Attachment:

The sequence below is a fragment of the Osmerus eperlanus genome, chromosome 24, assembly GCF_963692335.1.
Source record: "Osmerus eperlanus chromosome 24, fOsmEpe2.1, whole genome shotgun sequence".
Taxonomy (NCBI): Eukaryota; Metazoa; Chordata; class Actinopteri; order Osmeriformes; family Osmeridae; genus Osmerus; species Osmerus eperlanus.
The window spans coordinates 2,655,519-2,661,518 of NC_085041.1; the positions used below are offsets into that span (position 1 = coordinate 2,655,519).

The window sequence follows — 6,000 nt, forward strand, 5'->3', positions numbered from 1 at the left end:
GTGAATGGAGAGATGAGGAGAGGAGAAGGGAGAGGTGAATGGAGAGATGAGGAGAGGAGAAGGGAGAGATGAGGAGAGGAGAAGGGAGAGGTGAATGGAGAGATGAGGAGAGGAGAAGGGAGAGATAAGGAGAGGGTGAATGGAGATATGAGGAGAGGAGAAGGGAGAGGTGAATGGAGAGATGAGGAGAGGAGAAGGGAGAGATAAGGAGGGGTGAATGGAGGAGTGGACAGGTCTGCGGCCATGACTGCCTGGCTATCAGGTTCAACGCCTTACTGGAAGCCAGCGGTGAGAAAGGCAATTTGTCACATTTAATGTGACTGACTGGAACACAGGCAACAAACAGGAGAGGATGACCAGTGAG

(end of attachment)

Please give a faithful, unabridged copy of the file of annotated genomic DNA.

The sequence below is a fragment of the Osmerus eperlanus genome, chromosome 24, assembly GCF_963692335.1.
Source record: "Osmerus eperlanus chromosome 24, fOsmEpe2.1, whole genome shotgun sequence".
Taxonomy (NCBI): Eukaryota; Metazoa; Chordata; class Actinopteri; order Osmeriformes; family Osmeridae; genus Osmerus; species Osmerus eperlanus.
The window spans coordinates 2,655,519-2,661,518 of NC_085041.1; the positions used below are offsets into that span (position 1 = coordinate 2,655,519).

The window sequence follows — 6,000 nt, forward strand, 5'->3', positions numbered from 1 at the left end:
GTGAATGGAGAGATGAGGAGAGGAGAAGGGAGAGGTGAATGGAGAGATGAGGAGAGGAGAAGGGAGAGATGAGGAGAGGAGAAGGGAGAGGTGAATGGAGAGATGAGGAGAGGAGAAGGGAGAGATAAGGAGAGGGTGAATGGAGATATGAGGAGAGGAGAAGGGAGAGGTGAATGGAGAGATGAGGAGAGGAGAAGGGAGAGATAAGGAGGGGTGAATGGAGGAGTGGACAGGTCTGCGGCCATGACTGCCTGGCTATCAGGTTCAACGCCTTACTGGAAGCCAGCGGTGAGAAAGGCAATTTGTCACATTTAATGTGACTGACTGGAACACAGGCAACAAACAGGAGAGGATGACCAGTGAG